Tech gloom cast a shadow over Asian stocks on Friday, causing a flat-to-low range market dance. Investors juggled China’s stimulus measures with the gloomy outlook from chipmaking giant TSMC for the year ahead.
The National Development and Reform Commission in China made moves to boost spending in the automobile and consumer electronics sectors, promising more policy support from Beijing. It was a response to the slowdown in the Chinese economic recovery during the second quarter.
Hong Kong’s Hang Seng index outshone the rest of Asia, rising 0.7% on the strength of locally-listed Chinese stocks. However, the Shanghai Shenzhen CSI 300 and Shanghai Composite indexes traded sideways, giving up most early gains. All three indexes were still set to lose over 1% for the week, but they managed to trim some of those losses on Friday.
As fund managers grew less optimistic about China’s economic rebound this year, weak indicators and limited policy support weighed heavily on the market. Bank of America economists issued a warning that local stocks could test 11-year lows as the post-COVID economic rebound loses steam.
Unfortunately, China’s struggles were not limited to its own markets. Asian markets that heavily depend on China as a trading hub also suffered.
Broader Asian stocks faced obstacles due to the weakness in heavyweight technology shares. A slide in major U.S. technology stocks from the previous day provided a somber backdrop, following disappointing results from Netflix and Tesla.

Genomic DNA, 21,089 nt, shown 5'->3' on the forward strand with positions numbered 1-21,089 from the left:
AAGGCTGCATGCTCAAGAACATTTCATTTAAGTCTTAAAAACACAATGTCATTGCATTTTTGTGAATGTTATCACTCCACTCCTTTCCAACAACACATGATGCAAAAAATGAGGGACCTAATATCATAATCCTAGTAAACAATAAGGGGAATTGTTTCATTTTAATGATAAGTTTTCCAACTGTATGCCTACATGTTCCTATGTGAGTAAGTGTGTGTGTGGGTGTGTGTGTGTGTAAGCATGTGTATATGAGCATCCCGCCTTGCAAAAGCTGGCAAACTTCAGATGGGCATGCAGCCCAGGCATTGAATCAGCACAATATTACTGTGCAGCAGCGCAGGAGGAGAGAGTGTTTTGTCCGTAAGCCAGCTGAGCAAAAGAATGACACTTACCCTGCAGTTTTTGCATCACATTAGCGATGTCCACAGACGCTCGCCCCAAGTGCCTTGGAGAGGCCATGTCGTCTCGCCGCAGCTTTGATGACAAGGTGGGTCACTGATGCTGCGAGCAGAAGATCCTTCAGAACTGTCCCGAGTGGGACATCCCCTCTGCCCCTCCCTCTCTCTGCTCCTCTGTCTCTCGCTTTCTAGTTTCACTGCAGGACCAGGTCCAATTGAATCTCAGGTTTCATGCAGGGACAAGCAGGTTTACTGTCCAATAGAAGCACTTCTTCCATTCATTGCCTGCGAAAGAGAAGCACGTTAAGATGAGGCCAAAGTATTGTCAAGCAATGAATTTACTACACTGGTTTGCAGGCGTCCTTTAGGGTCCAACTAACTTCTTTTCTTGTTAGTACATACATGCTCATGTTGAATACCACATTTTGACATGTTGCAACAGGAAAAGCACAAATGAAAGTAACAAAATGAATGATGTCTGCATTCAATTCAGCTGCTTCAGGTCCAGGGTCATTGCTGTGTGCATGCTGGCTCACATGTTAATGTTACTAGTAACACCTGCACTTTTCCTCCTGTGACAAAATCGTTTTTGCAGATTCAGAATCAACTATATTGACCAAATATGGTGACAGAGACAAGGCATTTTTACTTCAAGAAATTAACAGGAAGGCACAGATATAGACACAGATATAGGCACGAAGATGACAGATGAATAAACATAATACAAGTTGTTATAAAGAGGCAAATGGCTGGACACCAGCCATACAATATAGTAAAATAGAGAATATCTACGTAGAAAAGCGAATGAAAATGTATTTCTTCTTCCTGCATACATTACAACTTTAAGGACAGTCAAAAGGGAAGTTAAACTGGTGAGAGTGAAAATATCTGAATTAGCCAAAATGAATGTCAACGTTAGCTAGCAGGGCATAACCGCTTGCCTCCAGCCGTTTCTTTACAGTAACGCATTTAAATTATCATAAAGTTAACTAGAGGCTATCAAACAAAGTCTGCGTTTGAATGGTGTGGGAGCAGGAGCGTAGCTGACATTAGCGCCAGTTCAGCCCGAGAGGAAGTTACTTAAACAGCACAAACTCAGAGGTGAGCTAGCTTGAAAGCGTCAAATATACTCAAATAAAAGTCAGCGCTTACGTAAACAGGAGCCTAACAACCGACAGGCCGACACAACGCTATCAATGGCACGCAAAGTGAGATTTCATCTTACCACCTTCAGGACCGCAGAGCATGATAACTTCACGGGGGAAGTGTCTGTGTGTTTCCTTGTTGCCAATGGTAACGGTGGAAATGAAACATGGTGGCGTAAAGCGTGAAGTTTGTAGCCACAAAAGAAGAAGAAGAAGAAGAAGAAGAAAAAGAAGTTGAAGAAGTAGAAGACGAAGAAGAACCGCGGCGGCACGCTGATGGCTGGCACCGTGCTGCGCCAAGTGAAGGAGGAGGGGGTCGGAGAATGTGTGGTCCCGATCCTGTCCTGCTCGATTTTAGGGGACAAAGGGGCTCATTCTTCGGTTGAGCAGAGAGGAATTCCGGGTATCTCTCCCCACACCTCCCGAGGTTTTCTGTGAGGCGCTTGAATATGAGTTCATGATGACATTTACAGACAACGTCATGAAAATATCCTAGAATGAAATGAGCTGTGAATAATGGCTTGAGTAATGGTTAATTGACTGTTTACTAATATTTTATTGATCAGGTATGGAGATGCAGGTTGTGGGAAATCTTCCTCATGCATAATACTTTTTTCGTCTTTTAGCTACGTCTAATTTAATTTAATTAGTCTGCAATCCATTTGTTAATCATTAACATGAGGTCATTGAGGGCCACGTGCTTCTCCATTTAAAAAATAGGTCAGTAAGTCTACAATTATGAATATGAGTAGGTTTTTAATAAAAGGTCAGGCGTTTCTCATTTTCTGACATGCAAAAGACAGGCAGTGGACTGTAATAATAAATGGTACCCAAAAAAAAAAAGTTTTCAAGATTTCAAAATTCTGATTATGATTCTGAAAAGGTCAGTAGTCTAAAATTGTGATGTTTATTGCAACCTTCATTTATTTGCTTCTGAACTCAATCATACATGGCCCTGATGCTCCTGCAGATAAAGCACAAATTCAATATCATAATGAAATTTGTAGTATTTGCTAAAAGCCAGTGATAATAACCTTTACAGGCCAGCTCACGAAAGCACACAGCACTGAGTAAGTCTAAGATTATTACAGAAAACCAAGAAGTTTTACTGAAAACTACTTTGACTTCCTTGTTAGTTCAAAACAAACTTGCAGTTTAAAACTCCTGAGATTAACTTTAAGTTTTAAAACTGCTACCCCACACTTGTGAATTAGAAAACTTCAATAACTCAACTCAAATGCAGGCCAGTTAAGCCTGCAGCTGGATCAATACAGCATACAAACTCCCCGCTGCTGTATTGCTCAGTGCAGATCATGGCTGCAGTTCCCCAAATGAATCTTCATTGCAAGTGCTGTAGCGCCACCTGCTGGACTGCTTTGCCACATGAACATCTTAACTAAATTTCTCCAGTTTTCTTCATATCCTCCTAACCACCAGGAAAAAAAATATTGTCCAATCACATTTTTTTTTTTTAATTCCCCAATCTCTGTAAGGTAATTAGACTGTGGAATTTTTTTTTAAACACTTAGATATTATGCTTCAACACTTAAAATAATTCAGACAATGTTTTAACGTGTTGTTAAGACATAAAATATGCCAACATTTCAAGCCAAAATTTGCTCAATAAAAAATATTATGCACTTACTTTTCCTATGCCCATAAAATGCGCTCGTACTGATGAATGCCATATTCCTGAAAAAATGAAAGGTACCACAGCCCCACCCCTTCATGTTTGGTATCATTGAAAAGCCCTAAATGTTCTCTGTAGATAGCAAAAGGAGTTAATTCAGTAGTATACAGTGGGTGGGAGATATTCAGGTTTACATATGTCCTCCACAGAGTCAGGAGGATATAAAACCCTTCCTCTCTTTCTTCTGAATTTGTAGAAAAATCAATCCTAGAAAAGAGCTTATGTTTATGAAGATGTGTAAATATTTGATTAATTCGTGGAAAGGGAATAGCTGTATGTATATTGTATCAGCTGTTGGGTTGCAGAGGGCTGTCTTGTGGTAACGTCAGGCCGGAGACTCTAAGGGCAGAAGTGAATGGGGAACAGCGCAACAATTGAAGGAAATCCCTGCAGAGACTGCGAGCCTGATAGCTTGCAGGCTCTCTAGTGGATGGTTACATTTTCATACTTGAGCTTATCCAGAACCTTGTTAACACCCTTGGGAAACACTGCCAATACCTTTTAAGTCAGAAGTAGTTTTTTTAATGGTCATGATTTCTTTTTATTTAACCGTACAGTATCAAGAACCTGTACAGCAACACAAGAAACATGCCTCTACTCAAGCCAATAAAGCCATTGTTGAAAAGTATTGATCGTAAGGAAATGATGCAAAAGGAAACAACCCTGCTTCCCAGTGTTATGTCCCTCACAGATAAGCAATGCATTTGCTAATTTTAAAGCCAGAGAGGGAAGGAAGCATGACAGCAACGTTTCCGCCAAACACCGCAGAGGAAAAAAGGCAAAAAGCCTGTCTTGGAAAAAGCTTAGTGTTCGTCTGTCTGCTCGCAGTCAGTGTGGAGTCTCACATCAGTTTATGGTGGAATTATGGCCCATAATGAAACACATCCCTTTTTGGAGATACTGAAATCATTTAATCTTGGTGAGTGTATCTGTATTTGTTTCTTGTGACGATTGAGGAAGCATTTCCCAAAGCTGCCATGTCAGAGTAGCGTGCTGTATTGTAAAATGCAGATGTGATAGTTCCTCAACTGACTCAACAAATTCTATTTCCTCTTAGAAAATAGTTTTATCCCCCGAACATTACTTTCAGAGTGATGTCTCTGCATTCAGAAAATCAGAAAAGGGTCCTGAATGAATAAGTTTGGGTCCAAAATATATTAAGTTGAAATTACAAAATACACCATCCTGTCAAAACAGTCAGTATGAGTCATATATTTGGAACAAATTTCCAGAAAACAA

Taiwan Semiconductor Manufacturing Co (TSMC), Asia’s most valuable company, took a hit, sinking 3% after reporting a 23% drop in second-quarter profit. The company also issued a warning that its sales and profits were likely to decline further this year. TSMC wasn’t alone in its grim forecast, as Hong Kong’s Sunny Optical Technology Group, a smartphone component manufacturer for major brands, predicted a staggering 70% profit decline in the first half of 2023.
Tech-heavy Asian bourses faced retreats, with South Korea’s KOSPI down 0.1%, and Taiwan’s Weighted index sliding 0.7%. In Australia, the ASX 200 fell 0.3% amidst concerns over slowing commodity demand in China.
Meanwhile, in Japan, the Nikkei 225 fell 0.1%, while the broader TOPIX remained flat as data revealed Japanese consumer inflation stubbornly persisted through June. Such a trend could attract policy tightening by the Bank of Japan.
On a brighter note, Indian stocks continued to shine, outperforming throughout the week, with the Nifty 50 and BSE Sensex 30 indexes notching record highs for four consecutive sessions.